Download
abdominal trauma n.
Skip this Video
Loading SlideShow in 5 Seconds..
Abdominal Trauma PowerPoint Presentation
Download Presentation
Abdominal Trauma

Abdominal Trauma

468 Views Download Presentation
Download Presentation

Abdominal Trauma

- - - - - - - - - - - - - - - - - - - - - - - - - - - E N D - - - - - - - - - - - - - - - - - - - - - - - - - - -
Presentation Transcript

  1. Abdominal Trauma Cheryl Pirozzi, MD Fellow’s Conference 5/4/11

  2. Abdominal Trauma • Penetrating Abdominal Trauma • Stabbing 3x more common than firearm wounds • GSW cause 90% of the deaths • Most commonly injured organs: small intestine > colon > liver • Blunt Abdominal Trauma • Greater mortality than PAT (more difficult to diagnose, commonly associated with trauma to multiple organs/systems) • Most commonly injured organs: spleen > liver, intestine is the most likely hollow viscus. • Most common causes: MVA (50 - 75% of cases) > blows to abdomen (15%) > falls (6 - 9%) Rosen’s Emergency Medicine, 7th ed. 2009

  3. Pathophysiology of injury Penetrating Abdominal Trauma • Stab Wounds • Knives, ice picks, pens, coat hangers, broken bottles • Liver, small bowel, spleen • Gunshot wounds • small bowel, colon and liver • Often multiple organ injuries, bowel perforations Rosen’s Emergency Medicine, 7th ed. 2009

  4. Pathophysiology of injury Rosen’s Emergency Medicine, 7th ed. 2009

  5. Pathophysiology of injury Blunt Abdominal Trauma • Rupture or burst injury of a hollow organ by sudden rises in intra-abdominal pressures • Crushing effect • Acceleration and deceleration forces → shear injury • Seat belt injuries • “seat belt sign” = highly correlated with intraperitoneal injury Rosen’s Emergency Medicine, 7th ed. 2009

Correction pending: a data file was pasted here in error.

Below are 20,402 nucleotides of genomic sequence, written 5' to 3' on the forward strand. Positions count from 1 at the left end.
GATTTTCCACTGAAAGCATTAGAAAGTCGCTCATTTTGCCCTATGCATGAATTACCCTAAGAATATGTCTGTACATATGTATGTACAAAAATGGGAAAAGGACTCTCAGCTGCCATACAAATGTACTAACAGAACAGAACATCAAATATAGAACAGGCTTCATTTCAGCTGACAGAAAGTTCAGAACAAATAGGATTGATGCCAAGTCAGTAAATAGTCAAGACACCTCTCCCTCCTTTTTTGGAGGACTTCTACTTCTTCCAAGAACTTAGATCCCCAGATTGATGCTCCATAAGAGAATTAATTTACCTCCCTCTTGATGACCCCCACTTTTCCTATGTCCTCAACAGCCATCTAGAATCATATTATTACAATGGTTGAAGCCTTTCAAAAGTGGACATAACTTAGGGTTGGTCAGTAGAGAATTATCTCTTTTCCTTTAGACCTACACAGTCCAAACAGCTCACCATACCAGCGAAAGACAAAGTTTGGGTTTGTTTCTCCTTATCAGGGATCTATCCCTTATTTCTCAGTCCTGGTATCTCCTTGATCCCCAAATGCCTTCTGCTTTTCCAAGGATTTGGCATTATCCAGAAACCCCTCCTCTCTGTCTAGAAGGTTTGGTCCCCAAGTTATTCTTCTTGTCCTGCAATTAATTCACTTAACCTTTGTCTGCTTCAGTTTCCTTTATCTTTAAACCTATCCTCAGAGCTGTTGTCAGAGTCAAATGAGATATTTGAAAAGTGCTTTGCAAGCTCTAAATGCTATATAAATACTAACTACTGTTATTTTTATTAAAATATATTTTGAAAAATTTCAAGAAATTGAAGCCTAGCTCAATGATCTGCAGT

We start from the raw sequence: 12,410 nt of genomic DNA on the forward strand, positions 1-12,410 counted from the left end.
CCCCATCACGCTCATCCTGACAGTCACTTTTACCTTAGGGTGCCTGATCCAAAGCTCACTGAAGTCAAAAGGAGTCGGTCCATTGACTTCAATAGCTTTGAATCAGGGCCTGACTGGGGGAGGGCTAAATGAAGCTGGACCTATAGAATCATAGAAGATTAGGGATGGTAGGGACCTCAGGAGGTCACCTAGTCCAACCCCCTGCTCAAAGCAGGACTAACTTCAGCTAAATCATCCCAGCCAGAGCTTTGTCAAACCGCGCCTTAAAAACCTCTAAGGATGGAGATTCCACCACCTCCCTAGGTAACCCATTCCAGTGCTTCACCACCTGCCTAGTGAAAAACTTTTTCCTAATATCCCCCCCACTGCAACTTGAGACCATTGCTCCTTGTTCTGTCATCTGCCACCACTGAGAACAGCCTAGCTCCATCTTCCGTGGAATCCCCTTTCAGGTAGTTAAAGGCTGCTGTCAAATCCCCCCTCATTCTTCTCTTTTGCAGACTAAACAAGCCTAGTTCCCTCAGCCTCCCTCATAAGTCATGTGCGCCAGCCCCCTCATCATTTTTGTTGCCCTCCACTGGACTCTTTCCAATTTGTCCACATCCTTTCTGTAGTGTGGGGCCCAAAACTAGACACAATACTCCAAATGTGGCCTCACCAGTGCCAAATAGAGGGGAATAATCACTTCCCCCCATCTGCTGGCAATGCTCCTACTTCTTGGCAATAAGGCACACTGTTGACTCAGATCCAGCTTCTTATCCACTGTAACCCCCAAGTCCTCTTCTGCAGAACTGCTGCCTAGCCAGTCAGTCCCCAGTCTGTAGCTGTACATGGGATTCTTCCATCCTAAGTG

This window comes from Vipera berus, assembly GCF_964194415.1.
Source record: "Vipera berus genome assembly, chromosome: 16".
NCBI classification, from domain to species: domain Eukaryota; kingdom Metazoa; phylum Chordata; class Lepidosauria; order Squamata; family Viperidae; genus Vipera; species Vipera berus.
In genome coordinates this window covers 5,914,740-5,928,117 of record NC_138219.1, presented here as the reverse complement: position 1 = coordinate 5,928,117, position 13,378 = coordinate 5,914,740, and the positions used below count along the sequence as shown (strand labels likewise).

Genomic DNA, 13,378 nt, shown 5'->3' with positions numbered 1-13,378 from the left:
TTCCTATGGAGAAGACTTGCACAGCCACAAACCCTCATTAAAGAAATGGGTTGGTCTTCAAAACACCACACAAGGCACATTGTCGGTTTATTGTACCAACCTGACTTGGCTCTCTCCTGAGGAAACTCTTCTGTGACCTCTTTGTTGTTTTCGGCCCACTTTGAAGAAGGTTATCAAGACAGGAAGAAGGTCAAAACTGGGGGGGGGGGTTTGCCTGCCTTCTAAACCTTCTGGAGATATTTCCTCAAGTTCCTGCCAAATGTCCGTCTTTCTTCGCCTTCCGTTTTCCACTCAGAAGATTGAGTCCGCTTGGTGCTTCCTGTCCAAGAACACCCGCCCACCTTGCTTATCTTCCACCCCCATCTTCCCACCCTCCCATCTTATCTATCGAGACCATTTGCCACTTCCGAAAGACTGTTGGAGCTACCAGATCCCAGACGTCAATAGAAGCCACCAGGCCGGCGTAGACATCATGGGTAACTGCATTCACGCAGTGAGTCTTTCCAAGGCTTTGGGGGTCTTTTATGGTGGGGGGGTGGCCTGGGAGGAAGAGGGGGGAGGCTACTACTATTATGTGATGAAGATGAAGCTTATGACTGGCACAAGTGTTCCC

6. Physical Exam • Generally unreliable due to distracting injury, AMS, spinal cord injury • Look for signs of intraperitoneal injury • abdominal tenderness, peritoneal irritation, gastrointestinal hemorrhage, hypovolemia, hypotension • entrance and exit wounds to determine path of injury. • Distention - pneumoperitoneum, gastric dilation, or ileus • Ecchymosis of flanks (Gray-Turner sign) or umbilicus (Cullen's sign) - retroperitoneal hemorrhage • Abdominal contusions – eg lap belts • ↓bowel sounds suggests intraperitoneal injuries • DRE: blood or subcutaneous emphysema Rosen’s Emergency Medicine, 7th ed. 2009

  7. Diagnostic studies • Lab tests: not very helpful • May have ↓ Hct, ↑ WBC, lactate, LFTs, lipase, tox screen Rosen’s Emergency Medicine, 7th ed. 2009

  8. Imaging • Plain films: • fractures – nearby visceral damage • free intraperitoneal air • Foreign bodies and missiles Rosen’s Emergency Medicine, 7th ed. 2009